I mean, if you still want to take a bicycle, that's OK. Some people always love that. But I mean, it's apples and oranges. There's always going to be people saying, that's not as good as this: Vinyl isn't as good as CD; CD is clearer than vinyl. Whatever suits your purposes, you could go back and forth. They're not exclusionary.

What about --

But when I sat around, I said, "Geez, I wish ..." And that wish was digital. I just didn't know it at the time.

The beauty of the photos is so striking. They're much less gritty than I would have expected. And I wonder --

[Reaching out and giving my hand a favorable pat] That was the idea, literally, behind all of this [gesturing to proofs of photos on the walls]. I was following this beauty, this overwhelming beauty that you see in New York, and I wanted to get the light, whatever it takes. These are all digital. There were certain things I could do with film and with digital I couldn't even come close, and then it started getting better. And aha! It was just exactly the same thing as in sound: When it first started, it was like, oh my God, these CDs are the worst-sounding, and they were. And then, depending on what you play it back on, there's amazing stuff on some CDs. It depends on how it was mastered, a whole tech thing, but the point is they don't have to sound like shit. And meanwhile in this area I had a goal, which was a filmic one. There were these things I wished I could do, and lo and behold, the technology moved along. And I said, wow, with natural light in New York, it'd be amazing if I could only get that down -- I mean, for me to look at.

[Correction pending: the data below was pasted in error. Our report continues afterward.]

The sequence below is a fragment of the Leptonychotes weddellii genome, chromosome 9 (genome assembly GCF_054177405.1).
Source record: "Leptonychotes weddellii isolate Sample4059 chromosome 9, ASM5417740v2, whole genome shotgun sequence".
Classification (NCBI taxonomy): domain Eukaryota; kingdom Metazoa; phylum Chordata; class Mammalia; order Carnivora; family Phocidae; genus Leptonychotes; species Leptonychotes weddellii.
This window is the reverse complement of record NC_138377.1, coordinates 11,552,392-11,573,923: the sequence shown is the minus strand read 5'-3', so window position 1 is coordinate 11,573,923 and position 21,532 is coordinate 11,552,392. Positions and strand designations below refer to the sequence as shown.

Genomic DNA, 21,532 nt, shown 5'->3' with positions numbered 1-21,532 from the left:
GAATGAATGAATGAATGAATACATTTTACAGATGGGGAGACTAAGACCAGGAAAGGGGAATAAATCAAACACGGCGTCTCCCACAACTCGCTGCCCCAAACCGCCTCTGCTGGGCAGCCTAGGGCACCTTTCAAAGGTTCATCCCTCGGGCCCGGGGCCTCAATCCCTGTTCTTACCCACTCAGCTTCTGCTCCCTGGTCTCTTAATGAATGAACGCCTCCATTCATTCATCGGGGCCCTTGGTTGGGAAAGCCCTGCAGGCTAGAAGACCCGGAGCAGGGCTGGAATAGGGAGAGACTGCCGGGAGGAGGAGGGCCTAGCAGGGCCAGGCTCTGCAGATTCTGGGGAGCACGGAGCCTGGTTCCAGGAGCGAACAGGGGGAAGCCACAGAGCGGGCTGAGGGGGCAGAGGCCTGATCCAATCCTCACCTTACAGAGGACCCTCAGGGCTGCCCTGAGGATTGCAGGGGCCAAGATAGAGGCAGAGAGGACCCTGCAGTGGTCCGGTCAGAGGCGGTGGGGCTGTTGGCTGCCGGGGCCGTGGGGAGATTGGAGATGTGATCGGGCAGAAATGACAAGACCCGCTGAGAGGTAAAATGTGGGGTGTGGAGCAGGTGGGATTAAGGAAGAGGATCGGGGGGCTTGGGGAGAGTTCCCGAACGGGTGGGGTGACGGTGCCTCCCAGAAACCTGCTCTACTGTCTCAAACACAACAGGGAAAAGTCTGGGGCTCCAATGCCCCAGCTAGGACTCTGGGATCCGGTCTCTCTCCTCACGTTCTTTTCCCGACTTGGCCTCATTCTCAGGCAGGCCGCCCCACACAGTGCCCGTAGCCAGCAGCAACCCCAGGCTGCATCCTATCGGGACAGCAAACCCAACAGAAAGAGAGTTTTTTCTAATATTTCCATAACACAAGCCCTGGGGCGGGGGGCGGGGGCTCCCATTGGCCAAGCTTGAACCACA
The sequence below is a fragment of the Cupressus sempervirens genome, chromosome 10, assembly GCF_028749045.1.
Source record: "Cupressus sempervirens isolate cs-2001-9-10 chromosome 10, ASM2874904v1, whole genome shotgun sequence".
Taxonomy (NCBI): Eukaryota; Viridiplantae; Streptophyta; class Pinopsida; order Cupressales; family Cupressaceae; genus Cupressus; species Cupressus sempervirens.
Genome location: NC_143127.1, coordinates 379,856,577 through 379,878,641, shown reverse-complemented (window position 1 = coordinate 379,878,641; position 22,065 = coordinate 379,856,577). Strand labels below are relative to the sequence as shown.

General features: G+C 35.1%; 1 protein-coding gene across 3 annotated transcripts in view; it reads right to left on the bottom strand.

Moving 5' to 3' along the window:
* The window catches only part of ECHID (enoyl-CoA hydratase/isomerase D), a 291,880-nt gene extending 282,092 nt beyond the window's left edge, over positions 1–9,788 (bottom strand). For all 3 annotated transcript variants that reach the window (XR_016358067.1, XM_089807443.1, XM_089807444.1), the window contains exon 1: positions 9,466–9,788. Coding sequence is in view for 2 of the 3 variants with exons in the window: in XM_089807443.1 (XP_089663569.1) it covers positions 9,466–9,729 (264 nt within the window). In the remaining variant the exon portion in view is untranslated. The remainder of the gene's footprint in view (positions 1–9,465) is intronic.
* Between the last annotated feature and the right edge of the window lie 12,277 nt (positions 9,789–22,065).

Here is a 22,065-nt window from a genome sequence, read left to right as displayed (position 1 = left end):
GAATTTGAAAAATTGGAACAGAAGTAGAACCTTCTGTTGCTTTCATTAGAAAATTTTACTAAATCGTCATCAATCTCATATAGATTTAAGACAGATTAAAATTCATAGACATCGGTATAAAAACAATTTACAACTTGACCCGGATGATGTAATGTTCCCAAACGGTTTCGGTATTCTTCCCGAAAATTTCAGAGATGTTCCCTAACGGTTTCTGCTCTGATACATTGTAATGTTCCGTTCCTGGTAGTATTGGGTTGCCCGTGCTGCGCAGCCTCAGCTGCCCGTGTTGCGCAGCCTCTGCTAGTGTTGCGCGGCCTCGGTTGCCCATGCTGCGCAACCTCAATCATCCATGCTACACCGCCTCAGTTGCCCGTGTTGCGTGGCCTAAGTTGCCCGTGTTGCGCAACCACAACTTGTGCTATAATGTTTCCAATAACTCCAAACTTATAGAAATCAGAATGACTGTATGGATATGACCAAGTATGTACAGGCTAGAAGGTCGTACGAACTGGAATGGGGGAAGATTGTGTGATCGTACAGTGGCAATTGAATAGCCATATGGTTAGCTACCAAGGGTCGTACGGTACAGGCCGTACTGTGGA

So when you took them you didn't have any eye toward showing them publicly?

No, I mean, I've been doing these things for a long time for myself to look at.

They seem very personal. Are they? I mean, a lot of them were taken from your apartment --